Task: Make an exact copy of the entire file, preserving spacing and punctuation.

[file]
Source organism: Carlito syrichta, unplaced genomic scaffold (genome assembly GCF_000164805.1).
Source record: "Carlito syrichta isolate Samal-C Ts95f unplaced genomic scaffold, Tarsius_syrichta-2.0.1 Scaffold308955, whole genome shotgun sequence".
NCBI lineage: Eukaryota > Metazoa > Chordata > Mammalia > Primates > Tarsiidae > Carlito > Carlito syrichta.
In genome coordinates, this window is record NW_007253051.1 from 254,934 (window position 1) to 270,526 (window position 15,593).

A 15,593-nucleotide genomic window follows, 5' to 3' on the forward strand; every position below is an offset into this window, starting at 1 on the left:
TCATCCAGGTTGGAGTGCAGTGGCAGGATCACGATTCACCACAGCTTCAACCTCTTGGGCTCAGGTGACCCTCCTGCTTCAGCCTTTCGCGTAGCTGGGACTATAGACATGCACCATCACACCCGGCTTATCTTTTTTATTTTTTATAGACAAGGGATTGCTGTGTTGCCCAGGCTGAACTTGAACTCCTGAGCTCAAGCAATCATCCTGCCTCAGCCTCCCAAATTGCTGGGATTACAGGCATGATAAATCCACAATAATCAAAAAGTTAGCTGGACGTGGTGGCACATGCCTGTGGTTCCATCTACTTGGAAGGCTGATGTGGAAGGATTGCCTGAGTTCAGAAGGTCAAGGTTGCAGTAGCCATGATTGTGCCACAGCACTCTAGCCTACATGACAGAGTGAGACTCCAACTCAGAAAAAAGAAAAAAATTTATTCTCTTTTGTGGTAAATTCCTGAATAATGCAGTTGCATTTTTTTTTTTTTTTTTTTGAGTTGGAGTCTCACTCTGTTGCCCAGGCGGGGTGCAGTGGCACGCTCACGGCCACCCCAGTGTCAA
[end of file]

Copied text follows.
Source organism: Carlito syrichta, unplaced genomic scaffold (genome assembly GCF_000164805.1).
Source record: "Carlito syrichta isolate Samal-C Ts95f unplaced genomic scaffold, Tarsius_syrichta-2.0.1 Scaffold308955, whole genome shotgun sequence".
NCBI lineage: Eukaryota > Metazoa > Chordata > Mammalia > Primates > Tarsiidae > Carlito > Carlito syrichta.
In genome coordinates, this window is record NW_007253051.1 from 254,934 (window position 1) to 270,526 (window position 15,593).

A 15,593-nucleotide genomic window follows, 5' to 3' on the forward strand; every position below is an offset into this window, starting at 1 on the left:
TCATCCAGGTTGGAGTGCAGTGGCAGGATCACGATTCACCACAGCTTCAACCTCTTGGGCTCAGGTGACCCTCCTGCTTCAGCCTTTCGCGTAGCTGGGACTATAGACATGCACCATCACACCCGGCTTATCTTTTTTATTTTTTATAGACAAGGGATTGCTGTGTTGCCCAGGCTGAACTTGAACTCCTGAGCTCAAGCAATCATCCTGCCTCAGCCTCCCAAATTGCTGGGATTACAGGCATGATAAATCCACAATAATCAAAAAGTTAGCTGGACGTGGTGGCACATGCCTGTGGTTCCATCTACTTGGAAGGCTGATGTGGAAGGATTGCCTGAGTTCAGAAGGTCAAGGTTGCAGTAGCCATGATTGTGCCACAGCACTCTAGCCTACATGACAGAGTGAGACTCCAACTCAGAAAAAAGAAAAAAATTTATTCTCTTTTGTGGTAAATTCCTGAATAATGCAGTTGCATTTTTTTTTTTTTTTTTTTGAGTTGGAGTCTCACTCTGTTGCCCAGGCGGGGTGCAGTGGCACGCTCACGGCCACCCCAGTGTCAA